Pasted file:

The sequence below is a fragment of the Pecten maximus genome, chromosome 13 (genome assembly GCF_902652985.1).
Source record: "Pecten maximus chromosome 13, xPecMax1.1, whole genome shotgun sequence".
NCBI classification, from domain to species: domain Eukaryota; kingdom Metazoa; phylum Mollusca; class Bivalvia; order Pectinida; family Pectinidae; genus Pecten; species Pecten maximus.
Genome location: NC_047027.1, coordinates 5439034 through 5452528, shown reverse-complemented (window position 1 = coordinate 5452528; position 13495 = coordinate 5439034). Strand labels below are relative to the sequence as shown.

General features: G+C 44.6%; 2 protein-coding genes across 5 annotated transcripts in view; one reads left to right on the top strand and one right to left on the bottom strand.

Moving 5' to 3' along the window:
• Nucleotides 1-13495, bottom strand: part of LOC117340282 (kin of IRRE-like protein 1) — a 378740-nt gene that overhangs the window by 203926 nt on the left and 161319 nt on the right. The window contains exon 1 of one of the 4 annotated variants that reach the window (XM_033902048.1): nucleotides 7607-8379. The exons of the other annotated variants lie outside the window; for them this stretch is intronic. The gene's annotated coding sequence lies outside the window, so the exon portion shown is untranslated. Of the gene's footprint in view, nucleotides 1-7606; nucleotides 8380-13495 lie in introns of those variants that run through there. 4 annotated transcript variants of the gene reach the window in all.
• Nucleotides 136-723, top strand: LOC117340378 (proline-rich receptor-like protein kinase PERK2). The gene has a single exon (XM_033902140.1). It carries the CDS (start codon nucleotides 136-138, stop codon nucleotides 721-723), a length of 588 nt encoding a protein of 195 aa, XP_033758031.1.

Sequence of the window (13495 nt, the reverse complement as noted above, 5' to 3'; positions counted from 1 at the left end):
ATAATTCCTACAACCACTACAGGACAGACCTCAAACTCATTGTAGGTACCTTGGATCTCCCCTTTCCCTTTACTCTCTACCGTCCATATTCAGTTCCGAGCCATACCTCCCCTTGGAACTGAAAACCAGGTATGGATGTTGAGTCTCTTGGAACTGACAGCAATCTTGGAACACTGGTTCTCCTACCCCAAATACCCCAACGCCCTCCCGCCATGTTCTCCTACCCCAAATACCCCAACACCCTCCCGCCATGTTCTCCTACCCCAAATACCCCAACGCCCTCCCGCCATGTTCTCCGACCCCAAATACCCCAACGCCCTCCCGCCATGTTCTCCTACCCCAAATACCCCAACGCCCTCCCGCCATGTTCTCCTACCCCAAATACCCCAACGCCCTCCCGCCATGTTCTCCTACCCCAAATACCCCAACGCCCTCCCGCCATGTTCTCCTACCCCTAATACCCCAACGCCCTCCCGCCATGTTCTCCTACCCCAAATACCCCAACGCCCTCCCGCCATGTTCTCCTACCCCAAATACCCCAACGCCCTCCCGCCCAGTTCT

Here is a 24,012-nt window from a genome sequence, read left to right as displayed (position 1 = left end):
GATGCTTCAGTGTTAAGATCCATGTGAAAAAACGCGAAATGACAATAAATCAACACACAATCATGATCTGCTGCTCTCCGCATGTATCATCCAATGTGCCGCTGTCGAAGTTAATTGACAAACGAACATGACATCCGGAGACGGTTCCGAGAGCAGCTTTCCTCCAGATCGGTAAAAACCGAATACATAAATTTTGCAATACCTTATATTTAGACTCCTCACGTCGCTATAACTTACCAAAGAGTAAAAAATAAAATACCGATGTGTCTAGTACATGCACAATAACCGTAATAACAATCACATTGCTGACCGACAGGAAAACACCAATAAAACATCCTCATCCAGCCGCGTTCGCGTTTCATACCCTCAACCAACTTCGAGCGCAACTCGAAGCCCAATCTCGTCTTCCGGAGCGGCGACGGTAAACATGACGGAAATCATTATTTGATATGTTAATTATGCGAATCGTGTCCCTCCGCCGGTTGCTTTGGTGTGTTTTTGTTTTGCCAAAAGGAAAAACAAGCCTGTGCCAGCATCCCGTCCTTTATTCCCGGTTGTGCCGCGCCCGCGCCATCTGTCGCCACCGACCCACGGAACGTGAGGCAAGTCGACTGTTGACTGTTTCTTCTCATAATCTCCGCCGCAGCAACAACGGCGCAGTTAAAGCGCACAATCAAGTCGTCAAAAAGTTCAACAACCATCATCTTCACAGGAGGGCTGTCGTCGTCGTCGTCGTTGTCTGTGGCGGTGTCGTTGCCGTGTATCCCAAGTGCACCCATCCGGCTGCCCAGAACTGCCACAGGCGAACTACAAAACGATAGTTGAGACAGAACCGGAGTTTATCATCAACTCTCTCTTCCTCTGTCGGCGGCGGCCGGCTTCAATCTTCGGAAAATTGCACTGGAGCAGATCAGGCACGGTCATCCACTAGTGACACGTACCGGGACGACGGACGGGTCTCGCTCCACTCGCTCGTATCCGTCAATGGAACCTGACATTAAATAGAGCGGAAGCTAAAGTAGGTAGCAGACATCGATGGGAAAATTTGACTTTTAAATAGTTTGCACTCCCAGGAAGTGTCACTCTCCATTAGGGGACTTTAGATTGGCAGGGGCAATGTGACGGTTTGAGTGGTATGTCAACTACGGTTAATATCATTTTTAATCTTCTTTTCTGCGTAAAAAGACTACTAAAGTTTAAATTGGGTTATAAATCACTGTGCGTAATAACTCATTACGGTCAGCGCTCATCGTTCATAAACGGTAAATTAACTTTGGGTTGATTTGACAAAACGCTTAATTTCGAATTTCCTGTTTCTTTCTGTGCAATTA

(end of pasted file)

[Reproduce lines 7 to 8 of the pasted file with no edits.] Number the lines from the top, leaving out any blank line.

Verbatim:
• Nucleotides 1-13495, bottom strand: part of LOC117340282 (kin of IRRE-like protein 1) — a 378740-nt gene that overhangs the window by 203926 nt on the left and 161319 nt on the right. The window contains exon 1 of one of the 4 annotated variants that reach the window (XM_033902048.1): nucleotides 7607-8379. The exons of the other annotated variants lie outside the window; for them this stretch is intronic. The gene's annotated coding sequence lies outside the window, so the exon portion shown is untranslated. Of the gene's footprint in view, nucleotides 1-7606; nucleotides 8380-13495 lie in introns of those variants that run through there. 4 annotated transcript variants of the gene reach the window in all.
• Nucleotides 136-723, top strand: LOC117340378 (proline-rich receptor-like protein kinase PERK2). The gene has a single exon (XM_033902140.1). It carries the CDS (start codon nucleotides 136-138, stop codon nucleotides 721-723), a length of 588 nt encoding a protein of 195 aa, XP_033758031.1.